The current account deficit (CAD) has reached a nine-year high.

India’s current account balance recorded a deficit of $36.4 billion (or 4.4% of GDP) in the September quarter, up from $18.2 billion (2.2% of GDP) in the previous quarter.

Current Account Deficit (CAD)

  • A current account is an important component of a country’s balance of payments, which is the account of transactions or exchanges between entities in the country and the rest of the world.
  • This includes a country’s net trade in goods and services, net earnings from cross-border investments such as interest and dividends, and net transfer payments such as remittances and foreign aid.
  • A CAD occurs when the value of goods and services imported exceeds the value of exports, whereas the trade balance refers to the net balance of goods exported and imported.

Components of Current Account

Current Account Deficit (CAD) =  Trade Deficit + Net Income + Net Transfers

(1) Trade Deficit

  • Trade Deficit = Imports – Exports
  • When a country imports more goods and services than it exports, it is said to have a trade deficit.
  • A trade deficit is an economic measure of a country’s negative trade balance, in which imports exceed exports.
  • A trade deficit is the movement of domestic currency to foreign markets.

(2) Net Income

  • Net Income = Income earned by multinational corporations from their investments in India.
  • When foreign investment income exceeds domestic savings, the country experiences a net income deficit.
  • Foreign investment can assist a country’s economy is growth. However, if foreign investors are concerned that they will not receive a reasonable return in a reasonable amount of time, they will cut off funding.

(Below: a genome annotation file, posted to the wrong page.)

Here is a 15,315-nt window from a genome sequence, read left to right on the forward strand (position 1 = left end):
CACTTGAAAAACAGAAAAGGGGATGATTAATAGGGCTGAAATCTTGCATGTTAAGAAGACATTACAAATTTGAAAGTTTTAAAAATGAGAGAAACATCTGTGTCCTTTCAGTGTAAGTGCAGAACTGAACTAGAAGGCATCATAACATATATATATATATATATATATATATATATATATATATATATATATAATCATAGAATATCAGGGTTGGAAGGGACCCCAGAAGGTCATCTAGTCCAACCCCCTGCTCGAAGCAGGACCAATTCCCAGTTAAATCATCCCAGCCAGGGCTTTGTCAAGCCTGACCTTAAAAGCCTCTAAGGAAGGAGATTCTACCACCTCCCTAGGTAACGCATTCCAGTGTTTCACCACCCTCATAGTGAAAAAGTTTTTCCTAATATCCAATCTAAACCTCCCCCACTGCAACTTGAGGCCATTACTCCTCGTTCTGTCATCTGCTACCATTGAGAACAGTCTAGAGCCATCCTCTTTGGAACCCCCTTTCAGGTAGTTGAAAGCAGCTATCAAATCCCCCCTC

• Net income is measured by the following things:
  • Dividends on domestic stocks are paid to foreigners.
  • Bond interest payments.
  • Wages for foreign workers in the country.

(3) Net Transfers

  • Foreign residents use Net Transfers to send money back to their home countries. It also includes foreign government grants.
  • It includes remittances, gifts, and donations, among other things.

How does a current account transaction occur?

  • Understanding the Current Account Deficit in detail requires an understanding of what current account transactions are.
  • Current account transactions necessitate the use of foreign currency.
  • The following transactions are associated with which component:
  • Component 1: Payments related to foreign trade – import and export
  • Component 2: Interest on loans to other countries and net income from foreign investments
  • Component 3: Remittances for living expenses of parents, spouses, and children living abroad, as well as expenses associated with foreign travel, education, and medical care for parents, spouses, and children.

Reasons for the current account deficit

  • Intensifying geopolitical tensions and supply chain disruptions have caused crude oil and commodity prices to skyrocket, putting upward pressure on the import bill.
  • The rise in coal, natural gas, fertilizer, and edible oil prices has exacerbated the trade deficit.
  • However, as global demand has increased, so have merchandise exports.

Effects of a large CAD on the economy

  • A large CAD will increase demand for foreign currency, causing the home currency to depreciate.
  • Nations reduce CAD by attracting capital inflows and running capital account surpluses through increased foreign direct investment (FDI).
  • However, worsening CAD will put pressure on capital account inflows.
  • Nonetheless, if an increase in the import bill is due to imports for technological advancement, it will benefit long-term development.
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